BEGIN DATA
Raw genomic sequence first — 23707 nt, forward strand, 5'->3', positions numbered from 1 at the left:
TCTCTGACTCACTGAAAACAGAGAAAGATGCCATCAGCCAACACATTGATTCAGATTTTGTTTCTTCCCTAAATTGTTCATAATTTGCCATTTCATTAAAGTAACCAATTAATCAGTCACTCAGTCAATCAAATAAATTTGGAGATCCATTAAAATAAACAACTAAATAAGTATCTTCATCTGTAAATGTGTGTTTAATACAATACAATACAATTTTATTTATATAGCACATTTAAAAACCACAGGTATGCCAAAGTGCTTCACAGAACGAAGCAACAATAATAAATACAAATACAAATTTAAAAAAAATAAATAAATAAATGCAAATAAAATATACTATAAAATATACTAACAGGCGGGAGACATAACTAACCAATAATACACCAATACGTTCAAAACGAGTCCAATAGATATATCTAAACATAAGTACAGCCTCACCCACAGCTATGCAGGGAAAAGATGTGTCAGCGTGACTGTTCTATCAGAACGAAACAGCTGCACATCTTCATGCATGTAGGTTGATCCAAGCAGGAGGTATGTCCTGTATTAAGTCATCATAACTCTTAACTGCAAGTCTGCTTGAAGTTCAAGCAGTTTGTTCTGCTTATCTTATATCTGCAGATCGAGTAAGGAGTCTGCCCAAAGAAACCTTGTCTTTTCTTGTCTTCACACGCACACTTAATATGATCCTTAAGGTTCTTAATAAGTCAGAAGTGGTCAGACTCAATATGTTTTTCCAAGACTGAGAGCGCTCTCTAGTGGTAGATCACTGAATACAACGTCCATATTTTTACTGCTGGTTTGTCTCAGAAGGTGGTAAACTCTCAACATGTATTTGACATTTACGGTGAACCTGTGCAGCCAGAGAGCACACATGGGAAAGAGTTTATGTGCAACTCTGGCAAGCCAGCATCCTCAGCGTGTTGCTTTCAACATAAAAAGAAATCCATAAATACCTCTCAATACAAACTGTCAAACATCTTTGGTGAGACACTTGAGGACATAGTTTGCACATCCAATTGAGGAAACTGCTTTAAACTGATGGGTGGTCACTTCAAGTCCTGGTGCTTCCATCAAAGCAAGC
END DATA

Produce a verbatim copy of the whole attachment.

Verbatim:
Raw genomic sequence first — 23707 nt, forward strand, 5'->3', positions numbered from 1 at the left:
TCTCTGACTCACTGAAAACAGAGAAAGATGCCATCAGCCAACACATTGATTCAGATTTTGTTTCTTCCCTAAATTGTTCATAATTTGCCATTTCATTAAAGTAACCAATTAATCAGTCACTCAGTCAATCAAATAAATTTGGAGATCCATTAAAATAAACAACTAAATAAGTATCTTCATCTGTAAATGTGTGTTTAATACAATACAATACAATTTTATTTATATAGCACATTTAAAAACCACAGGTATGCCAAAGTGCTTCACAGAACGAAGCAACAATAATAAATACAAATACAAATTTAAAAAAAATAAATAAATAAATGCAAATAAAATATACTATAAAATATACTAACAGGCGGGAGACATAACTAACCAATAATACACCAATACGTTCAAAACGAGTCCAATAGATATATCTAAACATAAGTACAGCCTCACCCACAGCTATGCAGGGAAAAGATGTGTCAGCGTGACTGTTCTATCAGAACGAAACAGCTGCACATCTTCATGCATGTAGGTTGATCCAAGCAGGAGGTATGTCCTGTATTAAGTCATCATAACTCTTAACTGCAAGTCTGCTTGAAGTTCAAGCAGTTTGTTCTGCTTATCTTATATCTGCAGATCGAGTAAGGAGTCTGCCCAAAGAAACCTTGTCTTTTCTTGTCTTCACACGCACACTTAATATGATCCTTAAGGTTCTTAATAAGTCAGAAGTGGTCAGACTCAATATGTTTTTCCAAGACTGAGAGCGCTCTCTAGTGGTAGATCACTGAATACAACGTCCATATTTTTACTGCTGGTTTGTCTCAGAAGGTGGTAAACTCTCAACATGTATTTGACATTTACGGTGAACCTGTGCAGCCAGAGAGCACACATGGGAAAGAGTTTATGTGCAACTCTGGCAAGCCAGCATCCTCAGCGTGTTGCTTTCAACATAAAAAGAAATCCATAAATACCTCTCAATACAAACTGTCAAACATCTTTGGTGAGACACTTGAGGACATAGTTTGCACATCCAATTGAGGAAACTGCTTTAAACTGATGGGTGGTCACTTCAAGTCCTGGTGCTTCCATCAAAGCAAGC